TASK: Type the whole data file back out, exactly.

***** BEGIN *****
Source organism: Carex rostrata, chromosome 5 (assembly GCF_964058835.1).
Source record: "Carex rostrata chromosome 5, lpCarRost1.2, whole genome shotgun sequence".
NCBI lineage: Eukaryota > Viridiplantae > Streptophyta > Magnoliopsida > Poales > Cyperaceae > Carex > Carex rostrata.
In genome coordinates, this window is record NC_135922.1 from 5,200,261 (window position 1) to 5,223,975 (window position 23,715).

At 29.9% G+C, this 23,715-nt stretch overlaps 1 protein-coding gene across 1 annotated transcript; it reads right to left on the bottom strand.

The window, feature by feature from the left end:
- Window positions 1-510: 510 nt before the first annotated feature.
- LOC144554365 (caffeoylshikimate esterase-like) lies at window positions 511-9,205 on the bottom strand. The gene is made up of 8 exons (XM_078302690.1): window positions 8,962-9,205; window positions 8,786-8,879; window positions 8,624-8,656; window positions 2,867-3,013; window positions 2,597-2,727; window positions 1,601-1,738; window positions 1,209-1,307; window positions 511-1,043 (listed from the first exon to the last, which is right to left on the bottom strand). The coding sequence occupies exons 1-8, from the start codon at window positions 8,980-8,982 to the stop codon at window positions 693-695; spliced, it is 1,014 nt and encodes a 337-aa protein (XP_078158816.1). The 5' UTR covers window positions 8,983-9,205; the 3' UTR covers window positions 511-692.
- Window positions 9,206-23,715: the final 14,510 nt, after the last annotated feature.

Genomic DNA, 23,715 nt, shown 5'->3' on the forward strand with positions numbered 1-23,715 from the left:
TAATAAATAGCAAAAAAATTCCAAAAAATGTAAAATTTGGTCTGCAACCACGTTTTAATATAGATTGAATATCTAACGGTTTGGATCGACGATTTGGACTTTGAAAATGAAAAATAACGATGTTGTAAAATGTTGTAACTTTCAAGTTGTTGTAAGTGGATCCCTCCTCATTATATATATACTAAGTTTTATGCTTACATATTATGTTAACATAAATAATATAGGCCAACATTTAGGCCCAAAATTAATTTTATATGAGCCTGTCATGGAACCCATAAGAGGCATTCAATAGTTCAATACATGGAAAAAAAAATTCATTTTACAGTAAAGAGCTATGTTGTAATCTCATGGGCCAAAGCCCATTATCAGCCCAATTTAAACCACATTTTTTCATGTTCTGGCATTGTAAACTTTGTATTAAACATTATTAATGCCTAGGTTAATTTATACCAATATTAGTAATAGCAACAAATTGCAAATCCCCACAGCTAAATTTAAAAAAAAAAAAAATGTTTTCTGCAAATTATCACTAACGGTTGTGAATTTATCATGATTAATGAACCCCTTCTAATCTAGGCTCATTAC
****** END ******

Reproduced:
Source organism: Carex rostrata, chromosome 5 (assembly GCF_964058835.1).
Source record: "Carex rostrata chromosome 5, lpCarRost1.2, whole genome shotgun sequence".
NCBI lineage: Eukaryota > Viridiplantae > Streptophyta > Magnoliopsida > Poales > Cyperaceae > Carex > Carex rostrata.
In genome coordinates, this window is record NC_135922.1 from 5,200,261 (window position 1) to 5,223,975 (window position 23,715).

At 29.9% G+C, this 23,715-nt stretch overlaps 1 protein-coding gene across 1 annotated transcript; it reads right to left on the bottom strand.

The window, feature by feature from the left end:
- Window positions 1-510: 510 nt before the first annotated feature.
- LOC144554365 (caffeoylshikimate esterase-like) lies at window positions 511-9,205 on the bottom strand. The gene is made up of 8 exons (XM_078302690.1): window positions 8,962-9,205; window positions 8,786-8,879; window positions 8,624-8,656; window positions 2,867-3,013; window positions 2,597-2,727; window positions 1,601-1,738; window positions 1,209-1,307; window positions 511-1,043 (listed from the first exon to the last, which is right to left on the bottom strand). The coding sequence occupies exons 1-8, from the start codon at window positions 8,980-8,982 to the stop codon at window positions 693-695; spliced, it is 1,014 nt and encodes a 337-aa protein (XP_078158816.1). The 5' UTR covers window positions 8,983-9,205; the 3' UTR covers window positions 511-692.
- Window positions 9,206-23,715: the final 14,510 nt, after the last annotated feature.

Genomic DNA, 23,715 nt, shown 5'->3' on the forward strand with positions numbered 1-23,715 from the left:
TAATAAATAGCAAAAAAATTCCAAAAAATGTAAAATTTGGTCTGCAACCACGTTTTAATATAGATTGAATATCTAACGGTTTGGATCGACGATTTGGACTTTGAAAATGAAAAATAACGATGTTGTAAAATGTTGTAACTTTCAAGTTGTTGTAAGTGGATCCCTCCTCATTATATATATACTAAGTTTTATGCTTACATATTATGTTAACATAAATAATATAGGCCAACATTTAGGCCCAAAATTAATTTTATATGAGCCTGTCATGGAACCCATAAGAGGCATTCAATAGTTCAATACATGGAAAAAAAAATTCATTTTACAGTAAAGAGCTATGTTGTAATCTCATGGGCCAAAGCCCATTATCAGCCCAATTTAAACCACATTTTTTCATGTTCTGGCATTGTAAACTTTGTATTAAACATTATTAATGCCTAGGTTAATTTATACCAATATTAGTAATAGCAACAAATTGCAAATCCCCACAGCTAAATTTAAAAAAAAAAAAAATGTTTTCTGCAAATTATCACTAACGGTTGTGAATTTATCATGATTAATGAACCCCTTCTAATCTAGGCTCATTAC